Tips To Safely Re-Home Your Horse

Finding the right new home takes time, but is well worth the effort and keeps your horse safe from potential harm.

Finding a Forever Home For Your Horse

The person ultimately responsible for a horse’s well-being is you, the owner. A critical part of the horse industry is to promote responsible horse ownership. The job of horse rescues and sanctuaries should be to help abused and neglected horses. While some owner surrender cases are rescue situations, other owners need information on how to safely re-home a horse.

The reasons for giving up a horse might include job loss, moving, divorce, family tragedy, loss of interest, injury (to horse or human), illness, or wanting a horse that possesses different abilities. During times of economic recession, horses suffer when owners face financial difficulties. When this occurs, there are practical solutions to helping owners keep their horses such as short-term assistance with hay/feed and veterinary care needs.

One of the most important things to consider when re-homing a horse is to allow enough time to advertise for a new home in order to locate a safe, qualified placement. Never send your horse to a livestock auction attended by horse dealers and kill buyers (those who purchase horses for slaughter purposes). Especially in tough economic times, your horse will more than likely end up sold for slaughter. It is far kinder to humanely euthanize a horse than to have it endure the brutality involved in the slaughter industry – from dangerous transport to inhumane killing. It is also important to put a fair market value on your horse; never advertise it for free.

The following are some options to consider when you can no longer afford or properly care for your horse:

If you bought your horse from a private owner or breeder, contact them to see about taking the horse back. They might also be a source for recommending other contacts if unable to take the horse themselves.

If your horse is in good health and can be ridden, consider the option of offering a half-lease or a full-lease option. This way you retain ownership of your horse but have some financial assistance with the expenses.

Spread the word! Let your equine veterinarian, farrier and other horse professionals (such as trainers) know that your horse needs to find a safe, new home.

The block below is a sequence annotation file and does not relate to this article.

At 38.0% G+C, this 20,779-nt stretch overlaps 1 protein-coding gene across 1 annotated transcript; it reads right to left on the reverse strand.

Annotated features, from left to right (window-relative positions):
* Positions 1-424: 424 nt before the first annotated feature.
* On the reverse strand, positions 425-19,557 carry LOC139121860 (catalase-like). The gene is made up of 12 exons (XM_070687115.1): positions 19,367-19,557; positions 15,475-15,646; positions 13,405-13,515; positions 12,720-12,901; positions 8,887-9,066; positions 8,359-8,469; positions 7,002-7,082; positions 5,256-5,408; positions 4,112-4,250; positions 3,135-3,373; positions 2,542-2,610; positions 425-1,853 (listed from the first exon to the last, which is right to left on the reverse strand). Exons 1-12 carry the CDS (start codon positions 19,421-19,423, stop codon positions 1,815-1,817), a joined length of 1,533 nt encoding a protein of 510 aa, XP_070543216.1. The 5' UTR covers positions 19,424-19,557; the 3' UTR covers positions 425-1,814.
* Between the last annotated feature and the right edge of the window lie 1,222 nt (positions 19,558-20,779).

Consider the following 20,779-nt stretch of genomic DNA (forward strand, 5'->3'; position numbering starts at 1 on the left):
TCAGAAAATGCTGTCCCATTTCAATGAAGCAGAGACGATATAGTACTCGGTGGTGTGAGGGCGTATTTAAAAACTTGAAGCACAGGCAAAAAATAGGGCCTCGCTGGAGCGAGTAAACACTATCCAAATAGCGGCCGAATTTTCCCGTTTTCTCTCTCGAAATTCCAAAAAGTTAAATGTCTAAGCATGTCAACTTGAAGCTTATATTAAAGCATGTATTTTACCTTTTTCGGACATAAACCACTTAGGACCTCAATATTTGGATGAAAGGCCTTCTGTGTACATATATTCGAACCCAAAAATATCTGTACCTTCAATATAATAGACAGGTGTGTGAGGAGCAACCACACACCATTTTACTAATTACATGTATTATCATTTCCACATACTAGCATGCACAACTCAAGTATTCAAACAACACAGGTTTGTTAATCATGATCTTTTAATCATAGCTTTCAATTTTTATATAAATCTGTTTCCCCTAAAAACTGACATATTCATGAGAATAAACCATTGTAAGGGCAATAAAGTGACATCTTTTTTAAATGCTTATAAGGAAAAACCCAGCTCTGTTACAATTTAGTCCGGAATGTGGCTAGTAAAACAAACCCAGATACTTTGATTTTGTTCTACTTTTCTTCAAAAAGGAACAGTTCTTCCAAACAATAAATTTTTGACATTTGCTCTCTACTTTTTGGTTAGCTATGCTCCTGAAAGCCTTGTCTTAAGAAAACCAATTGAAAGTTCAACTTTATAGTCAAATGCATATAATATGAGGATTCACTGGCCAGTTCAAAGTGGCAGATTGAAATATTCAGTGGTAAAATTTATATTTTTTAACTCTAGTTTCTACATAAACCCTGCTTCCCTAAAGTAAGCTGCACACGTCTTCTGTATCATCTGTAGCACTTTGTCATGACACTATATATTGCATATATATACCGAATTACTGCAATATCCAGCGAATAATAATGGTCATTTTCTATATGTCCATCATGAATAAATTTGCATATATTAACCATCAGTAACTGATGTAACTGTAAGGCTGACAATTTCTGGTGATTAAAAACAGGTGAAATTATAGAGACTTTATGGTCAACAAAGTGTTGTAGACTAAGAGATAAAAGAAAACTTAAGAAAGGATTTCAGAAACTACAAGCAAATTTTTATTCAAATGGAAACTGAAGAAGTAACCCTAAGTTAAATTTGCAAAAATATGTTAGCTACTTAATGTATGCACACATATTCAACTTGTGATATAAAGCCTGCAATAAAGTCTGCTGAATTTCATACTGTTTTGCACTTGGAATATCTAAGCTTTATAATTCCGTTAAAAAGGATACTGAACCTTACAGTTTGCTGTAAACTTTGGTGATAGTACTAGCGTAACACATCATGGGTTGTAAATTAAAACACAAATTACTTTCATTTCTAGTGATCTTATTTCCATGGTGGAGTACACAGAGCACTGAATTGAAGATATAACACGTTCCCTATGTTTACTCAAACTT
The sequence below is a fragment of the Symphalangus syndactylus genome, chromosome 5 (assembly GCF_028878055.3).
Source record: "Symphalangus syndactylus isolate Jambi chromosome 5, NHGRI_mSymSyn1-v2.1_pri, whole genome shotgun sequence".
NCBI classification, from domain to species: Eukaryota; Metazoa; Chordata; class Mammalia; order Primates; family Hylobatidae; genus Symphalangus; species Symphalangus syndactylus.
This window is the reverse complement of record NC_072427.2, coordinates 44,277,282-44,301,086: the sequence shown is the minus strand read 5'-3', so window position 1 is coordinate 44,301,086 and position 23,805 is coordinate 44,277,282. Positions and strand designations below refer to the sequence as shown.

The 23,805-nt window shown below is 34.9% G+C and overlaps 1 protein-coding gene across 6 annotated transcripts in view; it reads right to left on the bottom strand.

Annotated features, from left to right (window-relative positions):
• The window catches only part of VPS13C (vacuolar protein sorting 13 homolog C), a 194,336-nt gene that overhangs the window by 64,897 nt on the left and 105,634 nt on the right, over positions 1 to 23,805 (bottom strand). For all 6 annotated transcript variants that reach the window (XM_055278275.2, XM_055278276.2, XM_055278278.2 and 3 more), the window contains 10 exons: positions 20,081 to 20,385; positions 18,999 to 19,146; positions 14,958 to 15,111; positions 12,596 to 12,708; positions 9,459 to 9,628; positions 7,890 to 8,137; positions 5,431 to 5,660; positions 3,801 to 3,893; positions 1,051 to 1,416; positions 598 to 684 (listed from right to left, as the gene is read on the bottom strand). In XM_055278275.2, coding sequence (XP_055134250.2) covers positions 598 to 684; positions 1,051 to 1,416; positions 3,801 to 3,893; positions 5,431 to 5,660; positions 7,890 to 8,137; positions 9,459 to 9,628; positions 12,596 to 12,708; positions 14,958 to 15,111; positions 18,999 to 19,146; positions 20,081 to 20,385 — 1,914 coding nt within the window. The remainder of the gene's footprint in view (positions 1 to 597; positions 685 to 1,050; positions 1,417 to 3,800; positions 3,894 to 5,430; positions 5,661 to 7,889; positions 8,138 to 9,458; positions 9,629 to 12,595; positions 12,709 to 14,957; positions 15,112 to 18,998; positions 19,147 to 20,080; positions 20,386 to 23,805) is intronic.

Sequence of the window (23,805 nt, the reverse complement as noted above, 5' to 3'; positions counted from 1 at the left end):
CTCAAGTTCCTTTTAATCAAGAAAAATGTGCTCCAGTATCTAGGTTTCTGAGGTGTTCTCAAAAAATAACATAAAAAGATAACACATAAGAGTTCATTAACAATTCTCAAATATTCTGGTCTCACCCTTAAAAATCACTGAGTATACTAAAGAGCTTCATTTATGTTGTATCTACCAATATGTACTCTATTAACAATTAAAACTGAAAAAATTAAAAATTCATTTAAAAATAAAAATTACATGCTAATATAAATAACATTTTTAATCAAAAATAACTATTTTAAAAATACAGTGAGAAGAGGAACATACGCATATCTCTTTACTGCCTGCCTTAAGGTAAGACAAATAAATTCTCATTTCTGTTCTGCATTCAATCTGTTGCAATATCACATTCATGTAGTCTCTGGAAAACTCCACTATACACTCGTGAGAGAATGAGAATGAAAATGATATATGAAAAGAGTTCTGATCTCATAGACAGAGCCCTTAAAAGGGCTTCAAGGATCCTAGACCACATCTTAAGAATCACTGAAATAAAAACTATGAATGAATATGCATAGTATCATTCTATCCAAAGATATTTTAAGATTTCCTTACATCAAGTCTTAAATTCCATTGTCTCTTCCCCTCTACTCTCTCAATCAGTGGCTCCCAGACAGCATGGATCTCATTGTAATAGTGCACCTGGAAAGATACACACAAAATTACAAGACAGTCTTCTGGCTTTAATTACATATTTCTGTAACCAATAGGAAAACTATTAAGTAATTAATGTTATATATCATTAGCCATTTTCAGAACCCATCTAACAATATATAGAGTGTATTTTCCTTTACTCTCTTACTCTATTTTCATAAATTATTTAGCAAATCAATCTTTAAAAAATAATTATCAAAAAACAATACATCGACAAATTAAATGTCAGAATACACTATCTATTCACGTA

Advertise in local horse magazines or on reputable internet sites. Be prepared to carefully screen any responses to your ads.

With any form of advertising, describe your horse and its abilities honestly. If he/she has not been ridden for some time, inform potential new owners the horse will need to be reconditioned for work. If the horse has special dietary or medical needs, say so. Many people lie or provide deceptive information about horses which hurts the horse even further.

Contact therapeutic riding or equine-assisted therapy programs in your area. While they do have specific requirements for the type of horses they can use, it might be worth a try if your horse has a quiet temperament, good ground manners and can do some riding. But be sure to check out these facilities and get references if someone might take your horse in.

Advertise at local feed and tack shops, boarding barns and even places like Petco or PetSmart if they accept advertising for horses needing homes.

Contact a local 4-H club, pony club or similar associations if your horse might work in these types of programs. There may be a family or two looking for a horse.

Horse rescues and sanctuaries generally operate at full capacity, but you can check with them regarding openings and if they do take in owner surrender horses. Occasionally they might be able to refer you to someone looking to give a horse a home.

A final word is to also consider the quality of your horse’s life. Is it time to consider humane euthanasia as an option for a horse with a chronic medical condition, in decline from former use or injury or has other illness?